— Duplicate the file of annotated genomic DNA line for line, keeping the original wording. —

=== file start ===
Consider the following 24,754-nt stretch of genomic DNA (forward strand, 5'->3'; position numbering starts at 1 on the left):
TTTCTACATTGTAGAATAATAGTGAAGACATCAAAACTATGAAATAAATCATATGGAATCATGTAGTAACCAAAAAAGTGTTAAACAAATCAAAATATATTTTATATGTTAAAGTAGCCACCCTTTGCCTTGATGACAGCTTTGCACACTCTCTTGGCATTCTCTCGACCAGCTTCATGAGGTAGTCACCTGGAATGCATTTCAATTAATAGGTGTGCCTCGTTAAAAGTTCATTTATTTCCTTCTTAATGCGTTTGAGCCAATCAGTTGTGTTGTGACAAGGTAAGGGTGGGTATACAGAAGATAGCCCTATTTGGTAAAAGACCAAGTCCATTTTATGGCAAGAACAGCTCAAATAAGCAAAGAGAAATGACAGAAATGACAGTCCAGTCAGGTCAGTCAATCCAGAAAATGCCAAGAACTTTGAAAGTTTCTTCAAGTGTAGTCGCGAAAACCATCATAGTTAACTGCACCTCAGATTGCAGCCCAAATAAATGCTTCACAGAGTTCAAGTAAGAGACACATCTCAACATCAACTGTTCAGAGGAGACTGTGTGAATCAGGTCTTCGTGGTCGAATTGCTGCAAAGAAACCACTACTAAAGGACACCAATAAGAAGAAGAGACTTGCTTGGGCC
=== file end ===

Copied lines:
Consider the following 24,754-nt stretch of genomic DNA (forward strand, 5'->3'; position numbering starts at 1 on the left):
TTTCTACATTGTAGAATAATAGTGAAGACATCAAAACTATGAAATAAATCATATGGAATCATGTAGTAACCAAAAAAGTGTTAAACAAATCAAAATATATTTTATATGTTAAAGTAGCCACCCTTTGCCTTGATGACAGCTTTGCACACTCTCTTGGCATTCTCTCGACCAGCTTCATGAGGTAGTCACCTGGAATGCATTTCAATTAATAGGTGTGCCTCGTTAAAAGTTCATTTATTTCCTTCTTAATGCGTTTGAGCCAATCAGTTGTGTTGTGACAAGGTAAGGGTGGGTATACAGAAGATAGCCCTATTTGGTAAAAGACCAAGTCCATTTTATGGCAAGAACAGCTCAAATAAGCAAAGAGAAATGACAGAAATGACAGTCCAGTCAGGTCAGTCAATCCAGAAAATGCCAAGAACTTTGAAAGTTTCTTCAAGTGTAGTCGCGAAAACCATCATAGTTAACTGCACCTCAGATTGCAGCCCAAATAAATGCTTCACAGAGTTCAAGTAAGAGACACATCTCAACATCAACTGTTCAGAGGAGACTGTGTGAATCAGGTCTTCGTGGTCGAATTGCTGCAAAGAAACCACTACTAAAGGACACCAATAAGAAGAAGAGACTTGCTTGGGCC